Fred Hof writes: The Assad regime and Iran have every reason to applaud strikes on the Islamic State in Raqqa and to the east: it costs them nothing, and airstrikes in the far east of Syria presumably can damage the ability of the Islamic State to sustain operations in Iraq from rear areas in Syria. Yet Tehran and its client will not want to see the US-led coalition hone-in on Islamic State targets in western Syria, where the forces of the self-proclaimed caliph work in tandem with the regime to kill off the nationalist rebels.
It may well be that engaging potential Islamic State targets around Aleppo and elsewhere is problematical in terms of target identification, collateral damage, and the like. Still, left to their own devices, the Islamic State and the Assad regime will work together — either tacitly or explicitly — to remove the anti-Islamic State military ground component identified by President Obama. This would presumably be unacceptable to the United States.
Helping the nationalist opposition survive the combined ministrations of the Assad regime and the Islamic State is table ante for engaging in the ultimate contest: overcoming state failure in Syria so that phenomena like the Islamic State will have no place to grow and prosper. Even as the world averts its gaze from regime barrel bombs, starvation sieges, and mass incarceration and torture, strikes against Islamic State forces in western Syria will hurt the Assad regime and disappoint Iran. In the end, however, what can they say in terms of objection?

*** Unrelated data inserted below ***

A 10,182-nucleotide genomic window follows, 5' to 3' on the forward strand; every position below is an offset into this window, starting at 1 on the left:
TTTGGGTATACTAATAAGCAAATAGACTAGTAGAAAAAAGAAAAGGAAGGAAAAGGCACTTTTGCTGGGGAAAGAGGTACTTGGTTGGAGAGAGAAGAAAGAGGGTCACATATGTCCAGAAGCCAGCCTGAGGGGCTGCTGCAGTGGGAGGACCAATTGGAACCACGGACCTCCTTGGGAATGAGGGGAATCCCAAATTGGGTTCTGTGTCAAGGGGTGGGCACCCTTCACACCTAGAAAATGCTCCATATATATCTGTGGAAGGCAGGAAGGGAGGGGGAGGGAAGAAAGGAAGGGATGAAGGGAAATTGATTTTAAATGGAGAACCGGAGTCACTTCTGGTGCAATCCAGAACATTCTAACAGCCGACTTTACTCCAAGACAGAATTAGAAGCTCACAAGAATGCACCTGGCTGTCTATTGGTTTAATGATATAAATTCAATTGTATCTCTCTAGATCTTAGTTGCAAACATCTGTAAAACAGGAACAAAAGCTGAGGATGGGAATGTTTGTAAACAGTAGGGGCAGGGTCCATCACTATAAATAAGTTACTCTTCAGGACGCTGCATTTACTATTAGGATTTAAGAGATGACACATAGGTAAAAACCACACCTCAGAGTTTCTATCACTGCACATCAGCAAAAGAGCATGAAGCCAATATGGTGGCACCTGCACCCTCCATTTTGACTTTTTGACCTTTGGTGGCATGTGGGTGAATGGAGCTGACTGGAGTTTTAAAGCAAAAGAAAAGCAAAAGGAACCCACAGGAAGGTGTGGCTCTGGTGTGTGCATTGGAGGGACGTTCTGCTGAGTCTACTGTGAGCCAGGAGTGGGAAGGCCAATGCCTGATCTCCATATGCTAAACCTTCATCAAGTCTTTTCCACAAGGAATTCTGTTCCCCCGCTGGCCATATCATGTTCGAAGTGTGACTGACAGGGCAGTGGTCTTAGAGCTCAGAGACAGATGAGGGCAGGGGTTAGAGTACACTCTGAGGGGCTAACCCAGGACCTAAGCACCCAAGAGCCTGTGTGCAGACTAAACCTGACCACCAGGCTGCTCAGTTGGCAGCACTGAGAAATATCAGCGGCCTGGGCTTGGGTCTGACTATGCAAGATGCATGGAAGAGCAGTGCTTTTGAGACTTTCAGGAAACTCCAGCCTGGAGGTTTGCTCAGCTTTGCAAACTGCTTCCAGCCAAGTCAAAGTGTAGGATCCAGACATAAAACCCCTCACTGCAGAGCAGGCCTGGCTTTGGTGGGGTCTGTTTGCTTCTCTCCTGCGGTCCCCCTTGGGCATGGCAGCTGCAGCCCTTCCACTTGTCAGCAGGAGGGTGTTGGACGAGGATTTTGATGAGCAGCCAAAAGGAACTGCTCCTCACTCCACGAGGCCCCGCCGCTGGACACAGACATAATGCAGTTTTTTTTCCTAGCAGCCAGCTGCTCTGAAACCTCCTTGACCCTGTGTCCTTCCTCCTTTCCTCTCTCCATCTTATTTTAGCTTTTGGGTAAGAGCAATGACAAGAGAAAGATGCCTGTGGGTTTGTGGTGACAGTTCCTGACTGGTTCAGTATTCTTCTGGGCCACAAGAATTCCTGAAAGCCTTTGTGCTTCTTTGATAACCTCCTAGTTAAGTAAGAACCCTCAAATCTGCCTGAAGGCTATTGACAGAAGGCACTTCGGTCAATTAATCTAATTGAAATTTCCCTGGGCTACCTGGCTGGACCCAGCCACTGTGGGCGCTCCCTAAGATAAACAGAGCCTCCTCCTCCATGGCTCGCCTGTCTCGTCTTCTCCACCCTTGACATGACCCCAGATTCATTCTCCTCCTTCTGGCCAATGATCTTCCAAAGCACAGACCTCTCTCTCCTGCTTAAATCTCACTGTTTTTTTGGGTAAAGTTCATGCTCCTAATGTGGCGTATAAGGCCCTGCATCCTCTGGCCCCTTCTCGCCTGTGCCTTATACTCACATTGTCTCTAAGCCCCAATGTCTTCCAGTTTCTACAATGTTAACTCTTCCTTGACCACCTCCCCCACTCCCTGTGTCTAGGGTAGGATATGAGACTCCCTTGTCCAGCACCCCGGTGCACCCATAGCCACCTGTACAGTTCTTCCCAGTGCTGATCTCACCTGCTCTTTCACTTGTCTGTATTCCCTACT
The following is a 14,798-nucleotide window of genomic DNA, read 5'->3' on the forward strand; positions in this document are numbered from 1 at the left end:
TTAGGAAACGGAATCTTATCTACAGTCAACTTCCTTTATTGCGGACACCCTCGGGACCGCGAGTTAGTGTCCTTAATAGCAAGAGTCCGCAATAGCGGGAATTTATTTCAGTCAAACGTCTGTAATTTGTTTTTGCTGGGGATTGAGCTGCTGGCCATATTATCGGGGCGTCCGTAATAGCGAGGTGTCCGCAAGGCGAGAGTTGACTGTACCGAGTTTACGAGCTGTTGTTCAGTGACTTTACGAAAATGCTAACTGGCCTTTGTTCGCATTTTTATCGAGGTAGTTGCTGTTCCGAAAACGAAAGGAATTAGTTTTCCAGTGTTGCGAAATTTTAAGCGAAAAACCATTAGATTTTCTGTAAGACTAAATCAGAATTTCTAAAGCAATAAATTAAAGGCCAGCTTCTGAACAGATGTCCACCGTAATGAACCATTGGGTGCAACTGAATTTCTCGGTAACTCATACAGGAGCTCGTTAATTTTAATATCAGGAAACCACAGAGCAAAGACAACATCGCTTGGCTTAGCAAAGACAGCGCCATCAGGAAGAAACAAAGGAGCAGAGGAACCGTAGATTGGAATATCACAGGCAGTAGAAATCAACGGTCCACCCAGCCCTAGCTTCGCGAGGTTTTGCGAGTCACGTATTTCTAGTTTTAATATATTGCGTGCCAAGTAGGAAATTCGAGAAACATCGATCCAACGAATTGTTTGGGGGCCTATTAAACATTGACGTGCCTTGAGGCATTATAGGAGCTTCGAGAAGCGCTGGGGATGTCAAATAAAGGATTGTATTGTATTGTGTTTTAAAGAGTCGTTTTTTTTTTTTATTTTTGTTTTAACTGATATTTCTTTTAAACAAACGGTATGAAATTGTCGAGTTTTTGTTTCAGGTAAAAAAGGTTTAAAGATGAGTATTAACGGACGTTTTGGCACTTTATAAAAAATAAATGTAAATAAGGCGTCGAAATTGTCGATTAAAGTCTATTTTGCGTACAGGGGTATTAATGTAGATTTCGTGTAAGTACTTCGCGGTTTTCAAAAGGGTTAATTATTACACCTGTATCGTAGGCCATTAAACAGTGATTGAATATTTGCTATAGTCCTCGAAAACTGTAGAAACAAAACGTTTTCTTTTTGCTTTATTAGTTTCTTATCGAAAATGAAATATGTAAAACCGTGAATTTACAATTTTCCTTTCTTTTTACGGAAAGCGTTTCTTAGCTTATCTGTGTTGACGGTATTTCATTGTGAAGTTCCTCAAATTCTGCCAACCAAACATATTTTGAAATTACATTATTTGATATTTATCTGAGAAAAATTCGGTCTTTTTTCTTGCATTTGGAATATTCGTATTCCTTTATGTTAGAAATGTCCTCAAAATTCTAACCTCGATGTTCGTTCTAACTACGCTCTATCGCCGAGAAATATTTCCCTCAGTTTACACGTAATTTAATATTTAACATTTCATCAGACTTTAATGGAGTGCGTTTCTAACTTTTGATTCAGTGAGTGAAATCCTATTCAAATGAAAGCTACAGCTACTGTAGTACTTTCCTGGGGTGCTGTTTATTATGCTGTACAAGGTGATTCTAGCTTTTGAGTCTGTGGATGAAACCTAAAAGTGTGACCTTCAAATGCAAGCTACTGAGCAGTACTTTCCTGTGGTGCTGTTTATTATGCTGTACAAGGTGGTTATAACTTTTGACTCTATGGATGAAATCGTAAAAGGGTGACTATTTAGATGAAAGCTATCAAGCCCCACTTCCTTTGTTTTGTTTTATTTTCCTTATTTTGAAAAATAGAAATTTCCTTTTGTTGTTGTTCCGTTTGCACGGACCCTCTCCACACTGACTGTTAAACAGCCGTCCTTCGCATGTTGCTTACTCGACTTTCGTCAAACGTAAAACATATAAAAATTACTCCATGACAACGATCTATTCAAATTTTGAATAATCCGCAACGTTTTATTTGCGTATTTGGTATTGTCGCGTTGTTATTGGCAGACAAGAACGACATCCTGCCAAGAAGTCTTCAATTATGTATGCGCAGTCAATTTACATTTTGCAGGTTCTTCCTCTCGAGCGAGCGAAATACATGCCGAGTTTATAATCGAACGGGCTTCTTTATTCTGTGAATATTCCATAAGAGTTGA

If overcoming state failure in Syria is the end game, moving against the Assad regime is unavoidable. Bashar al-Assad is the caliph’s recruiting sergeant. Iran knows this, but thinks it needs Assad in western Syria to keep Hezbollah fit to fight in Lebanon. Russia knows it too, but apparently, President Vladimir Putin has a larger point to make about the survival of Moscow’s clients, no matter how unattractive they are. The West has been feckless with respect to Assad, and regional powers have — in the absence of US leadership — pursued policies of narrow self-interest. All of that must change, and perhaps the requisite change has begun. [Continue reading…]